Since the very first time I ever read about the impact of
birth order on personality in a Redbook magazine a zillion years ago, I’ve devoured the analyses as a way to make sense of
family dynamics and their impact on my personality. As a middle child, I learned that it’s no
accident that I am a gigantic people pleaser with shadowy self-esteem; it’s
because I was born second and another baby came after me. It’s simple: My older brother got everything
first and then my baby sister got everything best. And I—well, I was left to tread water in the
middle where I became convinced there was nothing that special about me.
For years, I’ve manipulated the data on second-born children
to excuse wide swaths of questionable behavior and character traits. I’ve used it to justify everything from my
insecurity, my commitment issues and morning breath. Every childhood slight I saw through the lens
of being the child who wasn’t special because she was neither first nor
last. If you asked me which child had it
hardest, I’d hesitate for less than a nanosecond before proclaiming, “The
middle child!” Duh.
But now I’m starting to question my enduring loyalty to the
idea that middle children have the least advantages. It started when three of my close friends
took the plunge and had their third babies. Unlike their first two babies who received gifts from me within the
first few weeks of life, their third babies were almost a year old before I
sent a “welcome to the world” baby gift.
I didn’t put the same amount of effort into the celebration.
Then my sister had her third child. Proud of my track record as a conscientious
and thoughtful aunt, I watched my third nephew’s first birthday come and go
without getting him my signature gift of a monogrammed backpack. I didn’t miss the date, but I couldn’t deny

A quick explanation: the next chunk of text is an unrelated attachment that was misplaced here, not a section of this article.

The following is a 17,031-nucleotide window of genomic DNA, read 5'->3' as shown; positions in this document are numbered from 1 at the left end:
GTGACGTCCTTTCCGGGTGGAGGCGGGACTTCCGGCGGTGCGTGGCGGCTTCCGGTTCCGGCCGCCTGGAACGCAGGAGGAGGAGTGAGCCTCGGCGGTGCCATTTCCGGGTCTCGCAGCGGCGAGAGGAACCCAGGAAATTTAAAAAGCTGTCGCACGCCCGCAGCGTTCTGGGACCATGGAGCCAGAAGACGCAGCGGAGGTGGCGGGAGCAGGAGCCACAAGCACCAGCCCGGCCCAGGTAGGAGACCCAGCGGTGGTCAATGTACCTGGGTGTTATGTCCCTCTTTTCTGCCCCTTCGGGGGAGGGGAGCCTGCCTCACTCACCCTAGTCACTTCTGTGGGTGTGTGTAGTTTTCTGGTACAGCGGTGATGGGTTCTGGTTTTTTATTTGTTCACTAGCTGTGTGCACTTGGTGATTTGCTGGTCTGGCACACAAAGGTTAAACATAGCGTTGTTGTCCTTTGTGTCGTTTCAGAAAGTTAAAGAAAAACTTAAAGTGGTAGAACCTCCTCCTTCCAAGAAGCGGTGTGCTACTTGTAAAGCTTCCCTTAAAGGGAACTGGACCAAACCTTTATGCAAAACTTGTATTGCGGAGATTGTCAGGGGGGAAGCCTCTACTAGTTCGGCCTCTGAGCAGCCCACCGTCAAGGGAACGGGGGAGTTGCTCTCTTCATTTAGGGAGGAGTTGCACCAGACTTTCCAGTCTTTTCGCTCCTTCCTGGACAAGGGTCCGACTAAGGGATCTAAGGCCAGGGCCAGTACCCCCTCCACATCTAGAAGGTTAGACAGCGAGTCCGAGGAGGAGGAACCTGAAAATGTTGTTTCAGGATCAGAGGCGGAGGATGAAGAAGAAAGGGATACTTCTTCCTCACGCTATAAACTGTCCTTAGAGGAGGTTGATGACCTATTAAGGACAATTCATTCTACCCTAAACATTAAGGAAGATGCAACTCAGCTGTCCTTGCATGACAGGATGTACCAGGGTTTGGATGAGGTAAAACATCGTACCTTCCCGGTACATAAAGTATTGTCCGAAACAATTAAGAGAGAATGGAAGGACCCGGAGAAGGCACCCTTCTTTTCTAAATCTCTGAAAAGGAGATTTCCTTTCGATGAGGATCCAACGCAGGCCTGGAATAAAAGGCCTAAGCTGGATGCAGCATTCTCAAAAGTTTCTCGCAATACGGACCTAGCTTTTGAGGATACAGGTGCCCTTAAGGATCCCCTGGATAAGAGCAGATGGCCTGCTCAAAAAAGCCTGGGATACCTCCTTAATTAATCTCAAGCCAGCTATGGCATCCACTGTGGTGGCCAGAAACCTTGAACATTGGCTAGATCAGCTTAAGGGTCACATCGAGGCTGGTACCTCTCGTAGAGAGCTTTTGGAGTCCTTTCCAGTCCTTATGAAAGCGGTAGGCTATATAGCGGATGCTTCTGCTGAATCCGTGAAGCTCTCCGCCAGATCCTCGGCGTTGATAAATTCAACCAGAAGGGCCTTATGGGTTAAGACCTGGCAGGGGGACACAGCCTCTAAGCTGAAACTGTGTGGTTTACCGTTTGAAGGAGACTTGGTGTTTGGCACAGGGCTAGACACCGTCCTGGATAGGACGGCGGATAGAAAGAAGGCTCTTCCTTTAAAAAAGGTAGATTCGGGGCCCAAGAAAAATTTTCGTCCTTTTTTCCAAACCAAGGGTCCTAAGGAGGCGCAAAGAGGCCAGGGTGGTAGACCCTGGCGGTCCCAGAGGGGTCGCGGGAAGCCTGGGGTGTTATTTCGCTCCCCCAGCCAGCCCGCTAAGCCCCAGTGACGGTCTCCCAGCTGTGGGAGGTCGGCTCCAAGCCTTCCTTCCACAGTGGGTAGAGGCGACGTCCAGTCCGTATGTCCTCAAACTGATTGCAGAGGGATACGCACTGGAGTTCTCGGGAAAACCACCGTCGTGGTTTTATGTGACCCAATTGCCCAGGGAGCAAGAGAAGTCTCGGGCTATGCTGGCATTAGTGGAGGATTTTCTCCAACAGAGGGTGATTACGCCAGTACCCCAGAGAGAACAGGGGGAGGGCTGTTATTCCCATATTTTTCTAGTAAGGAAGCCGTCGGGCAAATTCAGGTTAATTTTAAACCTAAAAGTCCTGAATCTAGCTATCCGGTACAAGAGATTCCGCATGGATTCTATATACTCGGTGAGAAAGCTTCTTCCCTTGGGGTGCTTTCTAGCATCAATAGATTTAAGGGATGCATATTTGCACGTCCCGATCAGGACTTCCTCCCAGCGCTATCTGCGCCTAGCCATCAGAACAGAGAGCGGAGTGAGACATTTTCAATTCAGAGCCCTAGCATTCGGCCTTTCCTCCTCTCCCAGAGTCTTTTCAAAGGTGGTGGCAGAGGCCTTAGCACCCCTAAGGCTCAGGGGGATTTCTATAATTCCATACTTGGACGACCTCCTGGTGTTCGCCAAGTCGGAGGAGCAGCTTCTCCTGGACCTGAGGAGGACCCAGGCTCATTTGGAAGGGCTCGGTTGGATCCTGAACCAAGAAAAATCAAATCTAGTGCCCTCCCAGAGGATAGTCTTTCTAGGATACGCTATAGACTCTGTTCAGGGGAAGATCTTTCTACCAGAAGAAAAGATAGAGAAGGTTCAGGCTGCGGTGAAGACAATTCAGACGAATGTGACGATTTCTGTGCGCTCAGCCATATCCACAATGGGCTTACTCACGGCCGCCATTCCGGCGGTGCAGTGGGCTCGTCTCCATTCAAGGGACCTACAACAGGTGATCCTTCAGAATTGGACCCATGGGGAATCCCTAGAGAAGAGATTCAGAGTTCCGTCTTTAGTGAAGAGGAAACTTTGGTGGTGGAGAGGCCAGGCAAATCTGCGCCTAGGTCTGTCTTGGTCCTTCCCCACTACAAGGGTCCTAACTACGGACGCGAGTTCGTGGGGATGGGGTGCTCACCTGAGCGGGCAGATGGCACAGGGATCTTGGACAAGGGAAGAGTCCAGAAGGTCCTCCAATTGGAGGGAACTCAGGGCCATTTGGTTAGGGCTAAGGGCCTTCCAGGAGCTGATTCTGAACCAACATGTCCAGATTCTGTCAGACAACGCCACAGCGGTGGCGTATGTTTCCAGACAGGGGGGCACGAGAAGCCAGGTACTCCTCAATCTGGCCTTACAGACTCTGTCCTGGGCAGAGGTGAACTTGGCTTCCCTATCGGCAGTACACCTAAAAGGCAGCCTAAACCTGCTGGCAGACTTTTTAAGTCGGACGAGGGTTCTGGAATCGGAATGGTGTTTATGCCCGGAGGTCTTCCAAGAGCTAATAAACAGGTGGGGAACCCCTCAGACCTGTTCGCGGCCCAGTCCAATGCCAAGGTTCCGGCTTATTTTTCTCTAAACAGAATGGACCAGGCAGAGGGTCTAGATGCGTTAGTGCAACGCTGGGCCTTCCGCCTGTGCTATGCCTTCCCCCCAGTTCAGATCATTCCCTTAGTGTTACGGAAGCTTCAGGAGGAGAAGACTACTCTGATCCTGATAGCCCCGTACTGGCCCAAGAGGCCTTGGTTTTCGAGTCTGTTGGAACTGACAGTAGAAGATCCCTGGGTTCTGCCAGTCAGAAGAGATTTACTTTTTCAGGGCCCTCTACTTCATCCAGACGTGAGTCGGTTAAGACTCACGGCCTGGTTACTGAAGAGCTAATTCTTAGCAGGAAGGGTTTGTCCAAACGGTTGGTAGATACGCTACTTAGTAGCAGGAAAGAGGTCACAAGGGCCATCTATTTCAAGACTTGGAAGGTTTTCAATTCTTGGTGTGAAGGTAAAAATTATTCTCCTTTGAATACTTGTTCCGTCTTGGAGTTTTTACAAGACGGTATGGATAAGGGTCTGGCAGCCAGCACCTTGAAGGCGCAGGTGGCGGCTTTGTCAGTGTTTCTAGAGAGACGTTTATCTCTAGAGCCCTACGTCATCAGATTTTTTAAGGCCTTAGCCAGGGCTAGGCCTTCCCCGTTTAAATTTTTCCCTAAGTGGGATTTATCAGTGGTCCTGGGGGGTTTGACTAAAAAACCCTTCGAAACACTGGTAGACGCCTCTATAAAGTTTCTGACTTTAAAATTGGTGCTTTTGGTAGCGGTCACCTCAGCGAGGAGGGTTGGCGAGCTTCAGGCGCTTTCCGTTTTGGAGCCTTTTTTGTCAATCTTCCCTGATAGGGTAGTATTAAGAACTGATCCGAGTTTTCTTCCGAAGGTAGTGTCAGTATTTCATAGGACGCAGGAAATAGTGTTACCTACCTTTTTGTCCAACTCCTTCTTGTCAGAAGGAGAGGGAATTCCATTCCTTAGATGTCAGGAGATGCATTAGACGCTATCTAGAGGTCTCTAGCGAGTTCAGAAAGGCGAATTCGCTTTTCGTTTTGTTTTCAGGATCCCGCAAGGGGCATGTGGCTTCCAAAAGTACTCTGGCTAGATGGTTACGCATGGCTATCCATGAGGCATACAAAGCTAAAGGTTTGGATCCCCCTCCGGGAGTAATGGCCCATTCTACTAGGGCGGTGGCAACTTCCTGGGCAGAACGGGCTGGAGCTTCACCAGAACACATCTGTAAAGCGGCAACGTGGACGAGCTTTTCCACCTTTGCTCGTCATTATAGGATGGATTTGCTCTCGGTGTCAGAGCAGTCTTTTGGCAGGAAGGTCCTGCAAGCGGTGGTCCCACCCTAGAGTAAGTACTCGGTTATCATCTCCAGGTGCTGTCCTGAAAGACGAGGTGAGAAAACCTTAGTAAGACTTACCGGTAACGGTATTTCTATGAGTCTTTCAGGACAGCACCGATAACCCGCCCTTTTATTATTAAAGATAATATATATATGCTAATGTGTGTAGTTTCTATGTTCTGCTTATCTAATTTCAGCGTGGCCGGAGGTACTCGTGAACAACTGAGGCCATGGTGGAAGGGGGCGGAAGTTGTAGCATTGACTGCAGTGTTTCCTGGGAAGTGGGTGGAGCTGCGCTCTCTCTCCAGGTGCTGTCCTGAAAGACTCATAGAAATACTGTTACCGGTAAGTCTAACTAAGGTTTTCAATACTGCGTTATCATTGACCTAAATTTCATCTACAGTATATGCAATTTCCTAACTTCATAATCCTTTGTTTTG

that I didn’t put the same amount of effort into the celebration.
Suddenly, it didn’t seem quite so perfect to be third.
Of course, getting gifts on time isn’t the only way—or even
the most important way—to shower a baby with love. But my gift-giving was an indication that something
was different—so different that even I, the consummate champion of the
beleaguered second-born, could not deny. It wasn’t that I forgot any of those third children, but I never felt
that surge of urgency to get the gift in the mail. I didn’t touch base as often with my friends
and my sister after the births of their third on the theory that they were pros
now and didn’t need my check-up calls. After all, they’d done this twice before. While I always believed that it was inviolate
truth that the middle child gets the least attention, my own behavior was
disproving that theory.
I haven’t admitted this to my parents or my siblings because
I’d have to eat years of complaints about the supposed raw deal I got, but, truthfully, I'm seeing that the glamorizing I’ve done of third children may
have been a little off-base. But don’t
tell my baby sister, because the guilt trips I’ve laid on her will be hard to